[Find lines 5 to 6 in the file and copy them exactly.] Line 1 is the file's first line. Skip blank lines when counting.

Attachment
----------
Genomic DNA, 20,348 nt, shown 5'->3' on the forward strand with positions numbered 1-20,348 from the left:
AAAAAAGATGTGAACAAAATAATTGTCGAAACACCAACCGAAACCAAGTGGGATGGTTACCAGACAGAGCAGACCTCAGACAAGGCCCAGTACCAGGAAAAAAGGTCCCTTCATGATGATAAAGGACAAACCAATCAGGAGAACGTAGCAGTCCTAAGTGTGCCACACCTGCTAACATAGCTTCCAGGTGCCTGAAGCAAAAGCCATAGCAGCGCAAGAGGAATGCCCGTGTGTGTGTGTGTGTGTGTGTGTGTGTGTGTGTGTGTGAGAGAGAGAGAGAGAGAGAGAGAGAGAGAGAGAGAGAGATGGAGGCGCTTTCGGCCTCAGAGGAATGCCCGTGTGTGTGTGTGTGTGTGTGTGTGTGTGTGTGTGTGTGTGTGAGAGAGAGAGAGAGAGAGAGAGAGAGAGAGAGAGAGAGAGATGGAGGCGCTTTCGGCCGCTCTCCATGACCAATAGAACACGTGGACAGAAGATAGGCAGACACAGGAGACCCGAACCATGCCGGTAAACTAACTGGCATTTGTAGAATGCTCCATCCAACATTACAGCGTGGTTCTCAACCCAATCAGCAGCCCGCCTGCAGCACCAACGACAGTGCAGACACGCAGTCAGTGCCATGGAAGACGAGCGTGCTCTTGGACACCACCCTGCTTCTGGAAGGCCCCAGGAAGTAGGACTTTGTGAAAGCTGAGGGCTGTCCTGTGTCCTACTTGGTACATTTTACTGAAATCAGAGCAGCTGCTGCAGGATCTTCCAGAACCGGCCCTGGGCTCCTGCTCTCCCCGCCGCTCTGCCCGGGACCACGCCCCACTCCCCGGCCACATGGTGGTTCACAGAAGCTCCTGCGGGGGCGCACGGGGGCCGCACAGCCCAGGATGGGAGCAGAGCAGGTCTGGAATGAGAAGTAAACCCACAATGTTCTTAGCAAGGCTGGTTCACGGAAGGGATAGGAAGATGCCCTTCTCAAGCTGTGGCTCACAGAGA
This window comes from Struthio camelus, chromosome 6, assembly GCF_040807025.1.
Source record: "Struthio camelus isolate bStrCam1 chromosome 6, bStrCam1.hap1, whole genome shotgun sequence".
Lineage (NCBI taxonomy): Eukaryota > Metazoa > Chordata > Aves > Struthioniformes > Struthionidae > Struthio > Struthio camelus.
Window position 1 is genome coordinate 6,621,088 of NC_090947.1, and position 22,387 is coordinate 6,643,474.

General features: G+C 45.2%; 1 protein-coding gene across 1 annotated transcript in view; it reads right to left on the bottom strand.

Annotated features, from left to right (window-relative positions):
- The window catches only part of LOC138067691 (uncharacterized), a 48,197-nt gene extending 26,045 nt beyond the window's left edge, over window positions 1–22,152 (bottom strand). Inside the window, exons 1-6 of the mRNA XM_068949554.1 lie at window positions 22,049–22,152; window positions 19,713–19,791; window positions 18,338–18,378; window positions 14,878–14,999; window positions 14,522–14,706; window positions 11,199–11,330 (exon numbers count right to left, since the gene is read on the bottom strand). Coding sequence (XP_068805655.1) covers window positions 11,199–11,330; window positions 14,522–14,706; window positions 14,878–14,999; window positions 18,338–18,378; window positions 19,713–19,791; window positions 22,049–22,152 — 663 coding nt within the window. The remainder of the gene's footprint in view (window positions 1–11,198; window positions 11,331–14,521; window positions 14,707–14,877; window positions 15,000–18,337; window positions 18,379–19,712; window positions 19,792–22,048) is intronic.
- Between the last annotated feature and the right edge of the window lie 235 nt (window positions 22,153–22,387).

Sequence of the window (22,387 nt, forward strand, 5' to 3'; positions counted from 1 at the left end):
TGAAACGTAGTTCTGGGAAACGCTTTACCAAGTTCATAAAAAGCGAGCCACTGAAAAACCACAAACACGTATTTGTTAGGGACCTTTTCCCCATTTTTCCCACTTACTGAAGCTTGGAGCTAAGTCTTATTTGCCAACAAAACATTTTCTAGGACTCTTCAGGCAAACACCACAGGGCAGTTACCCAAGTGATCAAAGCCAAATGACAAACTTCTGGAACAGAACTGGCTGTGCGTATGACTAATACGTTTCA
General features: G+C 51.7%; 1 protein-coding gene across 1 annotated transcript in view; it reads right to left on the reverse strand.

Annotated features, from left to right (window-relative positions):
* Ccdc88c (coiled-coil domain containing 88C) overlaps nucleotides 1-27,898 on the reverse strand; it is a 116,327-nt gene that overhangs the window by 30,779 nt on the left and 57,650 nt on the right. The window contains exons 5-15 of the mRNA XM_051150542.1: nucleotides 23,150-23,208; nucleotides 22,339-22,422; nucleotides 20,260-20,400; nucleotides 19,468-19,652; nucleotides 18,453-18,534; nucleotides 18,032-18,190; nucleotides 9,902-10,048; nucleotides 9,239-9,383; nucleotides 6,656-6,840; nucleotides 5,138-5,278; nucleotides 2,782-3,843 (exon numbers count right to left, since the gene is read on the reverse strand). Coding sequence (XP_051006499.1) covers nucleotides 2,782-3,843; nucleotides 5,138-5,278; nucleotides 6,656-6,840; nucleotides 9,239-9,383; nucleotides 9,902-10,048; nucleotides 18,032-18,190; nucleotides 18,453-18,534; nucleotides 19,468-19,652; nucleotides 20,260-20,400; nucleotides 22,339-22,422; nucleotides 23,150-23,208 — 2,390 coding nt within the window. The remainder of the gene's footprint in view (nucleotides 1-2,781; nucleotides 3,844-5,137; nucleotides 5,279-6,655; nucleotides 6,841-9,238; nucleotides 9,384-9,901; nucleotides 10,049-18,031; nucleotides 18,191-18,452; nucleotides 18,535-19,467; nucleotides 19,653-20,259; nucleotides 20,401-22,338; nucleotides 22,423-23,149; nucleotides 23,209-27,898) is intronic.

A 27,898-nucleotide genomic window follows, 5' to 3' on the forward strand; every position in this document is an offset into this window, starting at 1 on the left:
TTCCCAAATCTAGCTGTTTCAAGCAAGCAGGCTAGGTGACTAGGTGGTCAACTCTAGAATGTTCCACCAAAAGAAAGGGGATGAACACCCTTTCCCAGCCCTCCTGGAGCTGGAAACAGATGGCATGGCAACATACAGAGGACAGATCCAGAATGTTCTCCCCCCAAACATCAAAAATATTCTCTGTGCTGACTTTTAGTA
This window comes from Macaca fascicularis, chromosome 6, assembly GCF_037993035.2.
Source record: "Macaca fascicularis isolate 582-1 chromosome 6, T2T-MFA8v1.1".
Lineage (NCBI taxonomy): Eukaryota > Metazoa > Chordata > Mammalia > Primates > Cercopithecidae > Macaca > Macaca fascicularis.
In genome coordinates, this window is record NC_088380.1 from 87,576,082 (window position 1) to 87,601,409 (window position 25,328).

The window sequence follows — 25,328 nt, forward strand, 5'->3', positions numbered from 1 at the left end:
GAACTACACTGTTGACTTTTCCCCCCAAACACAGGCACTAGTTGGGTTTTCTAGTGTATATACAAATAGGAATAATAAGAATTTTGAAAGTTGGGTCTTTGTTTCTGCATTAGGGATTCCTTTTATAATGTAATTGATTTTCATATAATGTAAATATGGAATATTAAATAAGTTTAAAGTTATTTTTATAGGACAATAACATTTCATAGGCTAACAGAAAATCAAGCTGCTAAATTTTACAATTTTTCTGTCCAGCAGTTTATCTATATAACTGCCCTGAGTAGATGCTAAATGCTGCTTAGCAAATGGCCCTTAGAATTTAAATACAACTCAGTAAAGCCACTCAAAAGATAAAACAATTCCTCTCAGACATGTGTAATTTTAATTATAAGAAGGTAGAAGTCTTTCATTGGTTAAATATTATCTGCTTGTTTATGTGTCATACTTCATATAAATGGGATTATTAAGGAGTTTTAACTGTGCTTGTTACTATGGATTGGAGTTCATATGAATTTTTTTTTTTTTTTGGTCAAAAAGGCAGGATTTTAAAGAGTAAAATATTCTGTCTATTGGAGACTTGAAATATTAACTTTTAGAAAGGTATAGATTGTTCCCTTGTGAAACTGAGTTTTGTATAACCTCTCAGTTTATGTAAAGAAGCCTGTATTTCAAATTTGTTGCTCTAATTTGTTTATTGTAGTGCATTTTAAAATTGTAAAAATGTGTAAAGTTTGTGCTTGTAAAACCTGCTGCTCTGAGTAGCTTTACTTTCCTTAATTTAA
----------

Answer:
Lineage (NCBI taxonomy): Eukaryota > Metazoa > Chordata > Aves > Struthioniformes > Struthionidae > Struthio > Struthio camelus.
Window position 1 is genome coordinate 6,621,088 of NC_090947.1, and position 22,387 is coordinate 6,643,474.